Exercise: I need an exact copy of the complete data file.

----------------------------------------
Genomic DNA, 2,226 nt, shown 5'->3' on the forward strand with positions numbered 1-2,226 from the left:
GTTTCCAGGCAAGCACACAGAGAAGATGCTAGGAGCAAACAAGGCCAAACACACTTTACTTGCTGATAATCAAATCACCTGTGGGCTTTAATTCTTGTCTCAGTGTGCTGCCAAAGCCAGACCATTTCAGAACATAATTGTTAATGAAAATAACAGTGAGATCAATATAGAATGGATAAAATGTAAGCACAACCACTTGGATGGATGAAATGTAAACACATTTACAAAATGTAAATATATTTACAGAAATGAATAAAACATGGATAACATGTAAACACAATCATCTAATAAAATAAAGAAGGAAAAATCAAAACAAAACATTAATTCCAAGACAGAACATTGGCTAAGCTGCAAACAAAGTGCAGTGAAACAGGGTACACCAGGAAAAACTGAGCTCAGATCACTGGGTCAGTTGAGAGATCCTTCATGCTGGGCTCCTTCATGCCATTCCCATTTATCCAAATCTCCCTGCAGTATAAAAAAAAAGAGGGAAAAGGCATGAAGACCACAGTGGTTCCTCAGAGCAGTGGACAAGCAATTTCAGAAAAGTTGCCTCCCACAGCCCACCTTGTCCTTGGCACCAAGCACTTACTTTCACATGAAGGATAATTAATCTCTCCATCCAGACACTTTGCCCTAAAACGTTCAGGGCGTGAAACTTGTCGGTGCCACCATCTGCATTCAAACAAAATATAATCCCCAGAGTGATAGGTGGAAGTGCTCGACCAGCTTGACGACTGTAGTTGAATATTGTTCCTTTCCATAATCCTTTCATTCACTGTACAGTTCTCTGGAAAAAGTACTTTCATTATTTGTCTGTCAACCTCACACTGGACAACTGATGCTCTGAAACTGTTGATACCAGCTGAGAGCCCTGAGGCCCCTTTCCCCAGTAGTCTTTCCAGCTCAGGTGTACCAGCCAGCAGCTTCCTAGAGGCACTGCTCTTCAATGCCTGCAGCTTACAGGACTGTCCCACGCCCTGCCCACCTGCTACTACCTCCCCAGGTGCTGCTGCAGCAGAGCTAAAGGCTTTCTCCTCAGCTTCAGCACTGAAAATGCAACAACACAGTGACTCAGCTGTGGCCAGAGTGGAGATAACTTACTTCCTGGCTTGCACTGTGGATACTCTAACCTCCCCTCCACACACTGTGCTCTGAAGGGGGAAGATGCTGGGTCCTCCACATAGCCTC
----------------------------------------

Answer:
Genomic DNA, 2,226 nt, shown 5'->3' on the forward strand with positions numbered 1-2,226 from the left:
GTTTCCAGGCAAGCACACAGAGAAGATGCTAGGAGCAAACAAGGCCAAACACACTTTACTTGCTGATAATCAAATCACCTGTGGGCTTTAATTCTTGTCTCAGTGTGCTGCCAAAGCCAGACCATTTCAGAACATAATTGTTAATGAAAATAACAGTGAGATCAATATAGAATGGATAAAATGTAAGCACAACCACTTGGATGGATGAAATGTAAACACATTTACAAAATGTAAATATATTTACAGAAATGAATAAAACATGGATAACATGTAAACACAATCATCTAATAAAATAAAGAAGGAAAAATCAAAACAAAACATTAATTCCAAGACAGAACATTGGCTAAGCTGCAAACAAAGTGCAGTGAAACAGGGTACACCAGGAAAAACTGAGCTCAGATCACTGGGTCAGTTGAGAGATCCTTCATGCTGGGCTCCTTCATGCCATTCCCATTTATCCAAATCTCCCTGCAGTATAAAAAAAAAGAGGGAAAAGGCATGAAGACCACAGTGGTTCCTCAGAGCAGTGGACAAGCAATTTCAGAAAAGTTGCCTCCCACAGCCCACCTTGTCCTTGGCACCAAGCACTTACTTTCACATGAAGGATAATTAATCTCTCCATCCAGACACTTTGCCCTAAAACGTTCAGGGCGTGAAACTTGTCGGTGCCACCATCTGCATTCAAACAAAATATAATCCCCAGAGTGATAGGTGGAAGTGCTCGACCAGCTTGACGACTGTAGTTGAATATTGTTCCTTTCCATAATCCTTTCATTCACTGTACAGTTCTCTGGAAAAAGTACTTTCATTATTTGTCTGTCAACCTCACACTGGACAACTGATGCTCTGAAACTGTTGATACCAGCTGAGAGCCCTGAGGCCCCTTTCCCCAGTAGTCTTTCCAGCTCAGGTGTACCAGCCAGCAGCTTCCTAGAGGCACTGCTCTTCAATGCCTGCAGCTTACAGGACTGTCCCACGCCCTGCCCACCTGCTACTACCTCCCCAGGTGCTGCTGCAGCAGAGCTAAAGGCTTTCTCCTCAGCTTCAGCACTGAAAATGCAACAACACAGTGACTCAGCTGTGGCCAGAGTGGAGATAACTTACTTCCTGGCTTGCACTGTGGATACTCTAACCTCCCCTCCACACACTGTGCTCTGAAGGGGGAAGATGCTGGGTCCTCCACATAGCCTC